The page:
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MIT student blogger Laura N. '09

Psets from hell by Laura N. '09

Sometimes learning can be painful

thekeri said:
And to Laura: update? Please? I’m suffering over Spring Break here?
I know, I have failed you all. Please accept my sincerest apologies. =( So here it is, a long overdue update about everyone’s favorite subject- homework!

As I’ve mentioned before, this semester I’m taking both 18.02 (Multivariable Calculus) and 18.03 (Differential Equations). While technically you don’t need any knowledge of 18.02 to understand 18.03- well, taking two math classes at once isn’t so easy. I don’t know how math majors do it.

***Story time!!!***

Once upon a time, I was really good at math. I was practically a math prodigy back in the day. Like back in preschool and kindergarden, I was adding and subtracting way before all the other kids. No, seriously- I remember one time my mom got really mad at me because my kindergarden teacher wanted to talk to her, and she assumed it meant I wasn’t sharing my Play-Doh. But it turns out that she just wanted to talk to my mom about putting me in a gifted program because of my awesome addition skills. (Kindergarden, remember?)

As I got older, I still loved math, and so did my dad. He works in construction, and spends most of his time framing houses. He used to come home from work and give me actual problems he faced that day to test my geometry skills. Sometimes he would teach me geometry tricks, and sometimes I would actually help him figure out how long he needed to cut a certain piece of lumber. One of my favorite elementary school teachers, Mrs. Condon, loved math too. I remember going to this “Family Math Night” event she held- my parents and I tried to solve tricky math problems. I think I even volunteered to help out the following year. (You know how it is, when you’re in fifth grade you think you own the elementary school.)

Then somehow, my love for math kind of changed. Not into hatred exactly, but maybe apprehension. I guess it had something to do with math teachers and classes, neither of which are actually related to math itself. Or maybe it was because there were more letters and less numbers.

I’m not sure exactly what happened, but the bottom line is that now math kind of freaks me out a little bit. Which is sad, because I know I still enjoy it somewhere deep down. The best way to describe to you the way I feel about math now is through my AP classes: Senior year I took AP Physics C (calc-based) and AP Calc AB. This might sound like a good idea, but its not. Not knowing the calc ahead of time was a pretty big deal. The first day of calc was spent reveiwing the slope of a line. (Did you ever notice how every math class ever starts out with a review of this concept? I personally feel like it’s getting kinda old. OK- rise over run. delta y / delta x. Understood. Let’s move on please.) The first day of physics was spent reveiwing derivatives. You might think it’s kind of hard to review things you’ve never even heard of before, and you’d be right. We were fully engrossed in Electricity and Magnetism before my calc teacher ever used the integral symbol. Clearly, this was not ideal. My study/support group (all 6 of the girls in the 20 person class, none of us had the proper math background…another story for another day) learned the math as we went along. I got straight A’s, double 5’s on the AP (Physics C is actually two tests: Mechanics and E&M), tested out of 8.01, and am having no problems understanding a thing in 8.02. On the other hand, I did not-so-well in calc and got a 3 on the AP Calc AB test. So basically, I blundered my way through double integrals in physics (which, by the way, I didn’t receive official intstruction on until about 3 weeks ago) to get straight A’s, but despised every minute of AP Calc.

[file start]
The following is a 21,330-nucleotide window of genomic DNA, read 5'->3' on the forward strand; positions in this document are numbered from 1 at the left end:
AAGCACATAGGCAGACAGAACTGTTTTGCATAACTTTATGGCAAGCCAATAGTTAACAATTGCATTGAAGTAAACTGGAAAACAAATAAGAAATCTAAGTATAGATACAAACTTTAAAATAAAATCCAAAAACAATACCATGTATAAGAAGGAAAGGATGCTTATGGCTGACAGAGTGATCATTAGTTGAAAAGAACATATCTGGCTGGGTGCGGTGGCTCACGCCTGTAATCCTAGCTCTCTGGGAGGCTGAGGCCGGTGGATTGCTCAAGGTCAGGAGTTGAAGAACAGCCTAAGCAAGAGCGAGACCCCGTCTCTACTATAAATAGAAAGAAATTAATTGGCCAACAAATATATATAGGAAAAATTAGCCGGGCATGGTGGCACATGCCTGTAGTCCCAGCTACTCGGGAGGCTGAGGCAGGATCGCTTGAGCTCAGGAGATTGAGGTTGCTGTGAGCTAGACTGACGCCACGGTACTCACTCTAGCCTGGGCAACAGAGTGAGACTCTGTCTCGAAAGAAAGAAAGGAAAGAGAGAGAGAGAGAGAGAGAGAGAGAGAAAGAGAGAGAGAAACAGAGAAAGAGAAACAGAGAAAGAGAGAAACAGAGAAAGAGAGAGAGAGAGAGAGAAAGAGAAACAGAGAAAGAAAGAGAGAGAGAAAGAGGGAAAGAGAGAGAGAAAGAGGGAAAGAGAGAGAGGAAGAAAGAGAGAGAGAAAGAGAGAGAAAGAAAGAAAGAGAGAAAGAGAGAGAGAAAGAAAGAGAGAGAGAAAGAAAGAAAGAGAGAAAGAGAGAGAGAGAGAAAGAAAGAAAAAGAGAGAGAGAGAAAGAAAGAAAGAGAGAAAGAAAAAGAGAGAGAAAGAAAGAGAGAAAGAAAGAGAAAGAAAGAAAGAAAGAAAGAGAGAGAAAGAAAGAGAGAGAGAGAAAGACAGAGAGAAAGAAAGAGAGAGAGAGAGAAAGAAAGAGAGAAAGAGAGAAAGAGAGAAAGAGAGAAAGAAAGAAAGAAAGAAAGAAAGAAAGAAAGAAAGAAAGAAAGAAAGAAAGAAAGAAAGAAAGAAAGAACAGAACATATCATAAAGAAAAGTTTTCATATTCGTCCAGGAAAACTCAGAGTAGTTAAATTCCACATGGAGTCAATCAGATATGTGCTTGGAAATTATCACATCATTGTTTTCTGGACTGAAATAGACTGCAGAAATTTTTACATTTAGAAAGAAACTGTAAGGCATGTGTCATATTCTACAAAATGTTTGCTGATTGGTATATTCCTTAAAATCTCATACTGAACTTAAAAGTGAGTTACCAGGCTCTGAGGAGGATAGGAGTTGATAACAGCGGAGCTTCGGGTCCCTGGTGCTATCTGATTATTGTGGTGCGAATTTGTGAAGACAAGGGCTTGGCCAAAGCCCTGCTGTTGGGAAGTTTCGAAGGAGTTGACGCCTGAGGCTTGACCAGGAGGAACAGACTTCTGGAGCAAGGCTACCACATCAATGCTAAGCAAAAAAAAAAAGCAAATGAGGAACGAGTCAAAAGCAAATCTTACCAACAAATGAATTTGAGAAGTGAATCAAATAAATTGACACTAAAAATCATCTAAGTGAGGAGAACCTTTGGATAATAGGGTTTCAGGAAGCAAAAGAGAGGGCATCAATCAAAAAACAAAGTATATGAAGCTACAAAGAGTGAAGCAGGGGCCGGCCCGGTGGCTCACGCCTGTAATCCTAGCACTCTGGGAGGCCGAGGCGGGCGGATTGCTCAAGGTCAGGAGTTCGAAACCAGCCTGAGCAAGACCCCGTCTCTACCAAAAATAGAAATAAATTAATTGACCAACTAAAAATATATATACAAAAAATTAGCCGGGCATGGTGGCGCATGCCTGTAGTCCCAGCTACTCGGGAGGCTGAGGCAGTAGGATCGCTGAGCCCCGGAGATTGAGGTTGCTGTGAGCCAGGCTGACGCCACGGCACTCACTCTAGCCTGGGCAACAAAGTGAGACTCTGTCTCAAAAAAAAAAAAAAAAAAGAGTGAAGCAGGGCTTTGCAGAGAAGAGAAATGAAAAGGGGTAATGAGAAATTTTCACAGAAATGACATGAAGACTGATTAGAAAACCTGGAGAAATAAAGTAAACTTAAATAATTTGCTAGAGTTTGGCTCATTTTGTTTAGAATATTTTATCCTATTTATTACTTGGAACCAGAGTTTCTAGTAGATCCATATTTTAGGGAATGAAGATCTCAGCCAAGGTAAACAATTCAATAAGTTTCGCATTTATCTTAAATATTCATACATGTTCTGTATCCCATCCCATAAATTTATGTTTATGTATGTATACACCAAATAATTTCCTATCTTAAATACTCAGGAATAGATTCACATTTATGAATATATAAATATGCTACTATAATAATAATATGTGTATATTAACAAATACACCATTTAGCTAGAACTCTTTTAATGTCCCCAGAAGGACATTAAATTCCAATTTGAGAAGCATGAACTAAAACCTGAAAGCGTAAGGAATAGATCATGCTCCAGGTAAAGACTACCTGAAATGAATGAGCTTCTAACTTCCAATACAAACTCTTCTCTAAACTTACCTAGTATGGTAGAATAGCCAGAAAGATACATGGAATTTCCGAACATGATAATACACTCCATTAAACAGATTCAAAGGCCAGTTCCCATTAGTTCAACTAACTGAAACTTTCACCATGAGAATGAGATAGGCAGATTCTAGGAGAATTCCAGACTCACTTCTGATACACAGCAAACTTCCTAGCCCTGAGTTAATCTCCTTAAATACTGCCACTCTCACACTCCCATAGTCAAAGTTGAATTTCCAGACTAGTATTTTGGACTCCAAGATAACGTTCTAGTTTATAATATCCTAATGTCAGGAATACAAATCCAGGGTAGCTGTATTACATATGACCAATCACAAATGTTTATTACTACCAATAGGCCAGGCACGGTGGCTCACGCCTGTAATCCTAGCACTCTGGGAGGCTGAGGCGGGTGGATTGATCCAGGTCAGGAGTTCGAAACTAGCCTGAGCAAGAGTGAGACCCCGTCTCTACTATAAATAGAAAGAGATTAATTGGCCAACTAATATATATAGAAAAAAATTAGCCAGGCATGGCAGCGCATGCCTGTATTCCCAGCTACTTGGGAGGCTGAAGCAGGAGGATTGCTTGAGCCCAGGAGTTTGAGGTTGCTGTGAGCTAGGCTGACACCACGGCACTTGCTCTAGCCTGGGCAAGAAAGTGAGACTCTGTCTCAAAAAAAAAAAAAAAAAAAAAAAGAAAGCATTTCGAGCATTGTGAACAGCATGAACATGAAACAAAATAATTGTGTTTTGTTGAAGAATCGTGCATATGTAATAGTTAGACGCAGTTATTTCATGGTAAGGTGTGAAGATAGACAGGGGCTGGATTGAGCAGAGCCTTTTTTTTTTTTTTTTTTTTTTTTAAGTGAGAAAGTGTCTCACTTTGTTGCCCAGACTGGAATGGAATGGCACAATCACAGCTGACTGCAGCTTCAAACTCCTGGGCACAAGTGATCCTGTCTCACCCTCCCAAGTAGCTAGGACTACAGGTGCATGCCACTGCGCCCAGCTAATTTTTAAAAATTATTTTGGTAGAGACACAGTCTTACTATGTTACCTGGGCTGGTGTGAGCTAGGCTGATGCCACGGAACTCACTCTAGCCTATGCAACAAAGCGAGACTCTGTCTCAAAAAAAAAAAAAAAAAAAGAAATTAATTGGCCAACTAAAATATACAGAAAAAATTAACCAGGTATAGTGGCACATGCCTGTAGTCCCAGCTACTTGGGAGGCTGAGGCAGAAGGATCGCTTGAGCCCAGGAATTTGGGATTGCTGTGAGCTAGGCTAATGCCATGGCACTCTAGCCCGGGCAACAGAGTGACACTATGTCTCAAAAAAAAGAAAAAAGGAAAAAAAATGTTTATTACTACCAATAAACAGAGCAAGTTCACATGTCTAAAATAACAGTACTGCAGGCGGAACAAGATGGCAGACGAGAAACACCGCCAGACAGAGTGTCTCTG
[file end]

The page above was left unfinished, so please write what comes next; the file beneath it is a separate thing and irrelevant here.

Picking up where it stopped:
Give me a math problem disguised in the real world, and I’ll happily spend hours getting it wrong as I work my way towards the answer, working out how to compute integrals on my own or creating new methods of computation as I go. Ask me to do math for math’s sake, or to do an MIT Mathematics pset, and that’s when all hell breaks loose.

Like the first week of this semester, for example. Or hey, the week after that, too. You know, right on up until now, and next week, and all the weeks after that. I remember being rather miserable during the first week this semester. It was 2 straight days of too much math, and not enough sleep. I knew this because when describing my week to a friend I said, “The ratio of hours I spent doing math to hours I spent sleeping is far too high.” Now that we’re nearing the end of the term, I guess the shock of the sheer amount of time I spend on math has worn off, at least.

Math psets are hard, and they are long. They take a lot of knowledge, and a lot of skill, and a lot of time, and a certain amount of mental dexterity. And if you’re like me, they require a lot of patience and determination. Especially when you have 2 a week.

As I said, technically no knowledge of 18.02 is required for 18.03. But at the same time, it’s easy to feel way less prepared. Just the fact that most people in the class have already learned multivariable calc (even if they won’t use it) is a little intimidating. Like they’re all just plain better at math than me. I kind of feel like the dumb one who’s in over her head.